Having stressed the importance of the ability to pass in MTF transkids, I now have to explain that not all transkids do this well.  One may view my video field guide and note that a couple of the transkids there don’t meet this standard.  Kiira, in several of our lengthy correspondences, noted that socio-economic status (SES) seemed to be correlated with passability.  She advanced the hypothesis that as SES increased, the requirement that one be able to truly pass increased.  She felt that transkids weighed their opportunities as girls against their opportunities as femmie gay boys.

As SES increases, the opportunities as femmie gay boys/men increase.   One can go to college, study the arts, get a job in fields where being gay is less of a problem, and might even be a benefit, etc.  While for low SES transkids, there are far fewer opportunities for them as femmie gay men… and many more opportunities and less social disapproval, and even the chance for a normal and fullfilling life, as a woman.  Further, in the lower classes, those individuals who are on the edge of being transkids vs. drag queen / femmie gay may be better off as a transkids.  Thus explaining why we find more “in-betweenies” as Kiira called them, on the street.  Kiira quiped that if one wanted to see a truly pure example of a transkid, one needed to look to the upper-middle-class.  (I should note, that I myself was raised as upper-middle-class, and after some difficulty in my early adult years, rose back to that level in my mid-20s.)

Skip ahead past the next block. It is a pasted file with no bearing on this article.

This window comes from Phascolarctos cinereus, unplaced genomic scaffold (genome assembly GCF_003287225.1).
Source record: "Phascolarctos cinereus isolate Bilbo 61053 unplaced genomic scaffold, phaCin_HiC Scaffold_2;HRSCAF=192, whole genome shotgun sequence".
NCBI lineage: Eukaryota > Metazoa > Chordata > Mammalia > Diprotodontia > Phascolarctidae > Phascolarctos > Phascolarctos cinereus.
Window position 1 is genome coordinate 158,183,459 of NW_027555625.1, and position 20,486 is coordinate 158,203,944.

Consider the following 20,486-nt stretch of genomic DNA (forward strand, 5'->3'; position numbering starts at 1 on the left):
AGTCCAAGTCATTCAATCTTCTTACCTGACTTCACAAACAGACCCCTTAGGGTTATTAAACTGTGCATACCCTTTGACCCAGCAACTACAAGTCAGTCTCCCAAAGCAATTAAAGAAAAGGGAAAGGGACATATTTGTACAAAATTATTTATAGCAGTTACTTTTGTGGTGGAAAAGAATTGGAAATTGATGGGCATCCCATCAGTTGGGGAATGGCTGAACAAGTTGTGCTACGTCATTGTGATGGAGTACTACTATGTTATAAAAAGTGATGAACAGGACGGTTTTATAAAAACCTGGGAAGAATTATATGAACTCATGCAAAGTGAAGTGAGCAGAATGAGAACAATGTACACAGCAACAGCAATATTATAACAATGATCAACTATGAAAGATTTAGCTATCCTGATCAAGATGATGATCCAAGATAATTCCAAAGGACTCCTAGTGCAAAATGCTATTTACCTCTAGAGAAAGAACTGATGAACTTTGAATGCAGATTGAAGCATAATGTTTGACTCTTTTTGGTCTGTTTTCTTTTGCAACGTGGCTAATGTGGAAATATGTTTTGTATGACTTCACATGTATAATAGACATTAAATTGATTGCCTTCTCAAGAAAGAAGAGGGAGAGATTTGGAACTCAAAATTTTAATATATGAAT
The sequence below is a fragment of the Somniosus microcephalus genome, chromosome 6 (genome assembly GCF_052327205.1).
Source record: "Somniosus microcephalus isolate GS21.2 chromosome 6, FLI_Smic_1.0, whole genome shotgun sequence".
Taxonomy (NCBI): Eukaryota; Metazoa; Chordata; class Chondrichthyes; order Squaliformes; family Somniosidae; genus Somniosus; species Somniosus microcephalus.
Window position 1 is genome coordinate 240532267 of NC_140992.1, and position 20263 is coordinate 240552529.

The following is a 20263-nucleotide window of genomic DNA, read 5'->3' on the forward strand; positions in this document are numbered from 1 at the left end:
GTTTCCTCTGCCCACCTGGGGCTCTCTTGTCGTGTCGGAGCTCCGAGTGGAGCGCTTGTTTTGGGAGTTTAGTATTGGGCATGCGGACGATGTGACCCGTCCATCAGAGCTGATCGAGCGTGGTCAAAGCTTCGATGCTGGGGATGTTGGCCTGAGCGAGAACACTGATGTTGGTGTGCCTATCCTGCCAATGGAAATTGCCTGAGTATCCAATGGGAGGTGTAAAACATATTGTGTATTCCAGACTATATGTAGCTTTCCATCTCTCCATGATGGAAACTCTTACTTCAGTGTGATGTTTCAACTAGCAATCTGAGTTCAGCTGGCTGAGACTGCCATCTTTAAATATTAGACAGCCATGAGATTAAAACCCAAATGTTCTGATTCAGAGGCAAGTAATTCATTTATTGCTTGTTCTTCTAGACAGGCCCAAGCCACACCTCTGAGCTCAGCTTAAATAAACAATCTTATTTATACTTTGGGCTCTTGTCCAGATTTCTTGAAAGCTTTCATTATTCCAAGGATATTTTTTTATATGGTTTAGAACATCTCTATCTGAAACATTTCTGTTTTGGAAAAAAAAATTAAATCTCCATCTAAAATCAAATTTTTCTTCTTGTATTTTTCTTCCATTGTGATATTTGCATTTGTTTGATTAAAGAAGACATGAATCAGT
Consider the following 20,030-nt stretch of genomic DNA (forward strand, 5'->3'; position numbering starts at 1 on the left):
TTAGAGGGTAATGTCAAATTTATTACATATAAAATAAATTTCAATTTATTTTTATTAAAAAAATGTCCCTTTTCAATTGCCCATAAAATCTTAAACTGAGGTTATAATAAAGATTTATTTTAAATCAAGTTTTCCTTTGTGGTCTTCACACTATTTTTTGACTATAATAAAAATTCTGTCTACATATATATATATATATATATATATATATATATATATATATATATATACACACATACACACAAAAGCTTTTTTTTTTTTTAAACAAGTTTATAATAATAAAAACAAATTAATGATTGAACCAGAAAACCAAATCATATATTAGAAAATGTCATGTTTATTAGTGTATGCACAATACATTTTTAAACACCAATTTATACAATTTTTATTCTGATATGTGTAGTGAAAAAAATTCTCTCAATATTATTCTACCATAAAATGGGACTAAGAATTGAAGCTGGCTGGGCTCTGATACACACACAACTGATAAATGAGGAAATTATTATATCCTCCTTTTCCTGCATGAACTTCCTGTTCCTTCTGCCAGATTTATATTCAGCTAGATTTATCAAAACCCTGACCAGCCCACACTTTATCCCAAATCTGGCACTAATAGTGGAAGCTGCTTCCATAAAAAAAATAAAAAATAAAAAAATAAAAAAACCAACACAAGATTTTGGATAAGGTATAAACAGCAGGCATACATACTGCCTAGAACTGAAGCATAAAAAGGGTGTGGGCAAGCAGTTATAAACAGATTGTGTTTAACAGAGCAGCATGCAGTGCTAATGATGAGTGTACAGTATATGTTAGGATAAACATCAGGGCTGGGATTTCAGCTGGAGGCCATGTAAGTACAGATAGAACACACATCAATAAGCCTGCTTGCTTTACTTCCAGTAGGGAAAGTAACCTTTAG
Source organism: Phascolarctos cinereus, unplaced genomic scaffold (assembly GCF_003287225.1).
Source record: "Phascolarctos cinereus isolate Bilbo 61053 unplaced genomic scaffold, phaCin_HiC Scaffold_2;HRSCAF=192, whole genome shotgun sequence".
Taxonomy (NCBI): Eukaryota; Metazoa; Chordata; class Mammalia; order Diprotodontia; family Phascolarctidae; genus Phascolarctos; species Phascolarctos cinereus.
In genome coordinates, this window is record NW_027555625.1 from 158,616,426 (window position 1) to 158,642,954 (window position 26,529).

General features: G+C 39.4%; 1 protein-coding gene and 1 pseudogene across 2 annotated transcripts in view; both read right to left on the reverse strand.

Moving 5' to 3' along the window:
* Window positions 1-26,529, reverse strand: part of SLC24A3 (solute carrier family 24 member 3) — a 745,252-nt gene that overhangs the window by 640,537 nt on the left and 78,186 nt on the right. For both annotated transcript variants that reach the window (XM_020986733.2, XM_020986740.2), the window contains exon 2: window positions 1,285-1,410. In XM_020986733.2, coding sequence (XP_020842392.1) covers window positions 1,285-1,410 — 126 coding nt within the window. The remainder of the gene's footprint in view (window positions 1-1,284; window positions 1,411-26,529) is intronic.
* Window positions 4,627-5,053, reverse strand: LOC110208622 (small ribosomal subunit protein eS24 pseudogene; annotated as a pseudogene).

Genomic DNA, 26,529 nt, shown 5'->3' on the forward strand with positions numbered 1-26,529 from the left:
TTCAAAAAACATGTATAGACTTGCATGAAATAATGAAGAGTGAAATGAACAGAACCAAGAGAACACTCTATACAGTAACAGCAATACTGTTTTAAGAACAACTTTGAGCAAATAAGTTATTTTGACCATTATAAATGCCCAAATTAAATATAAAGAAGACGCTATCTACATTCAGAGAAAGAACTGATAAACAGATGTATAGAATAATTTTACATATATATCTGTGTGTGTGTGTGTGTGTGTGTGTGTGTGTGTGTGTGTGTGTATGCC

Thus, we see opposite effects of socio-economic status in transkids vs AGP populations in that higher SES means fewer transkids and more AGPs.

Although there is limited statistical and anecdotal published data to support the above hypothesis, no one has, to my knowledge, done a proper study to develop a path model for transkid decision making.  <Hint to grad students>  I look forward to such a study.

Further Reading:

Passibility differences between transsexual types

On Privilege and Entitlement in the Transgendered Communities

 


 

Fun Reading:

All the Stars are Suns ebook completeSincerity Espinoza didn’t go looking for trouble, it found her. All she wants out of life is the chance to go to the stars but she is caught in a web of misunderstandings, political & legal maneuvering, and the growing threat of terrorist plots by religious fanatics. She has a secret that if found out too soon could mean not only her own death but the ruin of the hope for humanity ever going to the stars. But even amidst momentous events, life is still about the small moments of love, laughter, and sadness.   Available as an ebook at Amazon and Kindle Unlimited.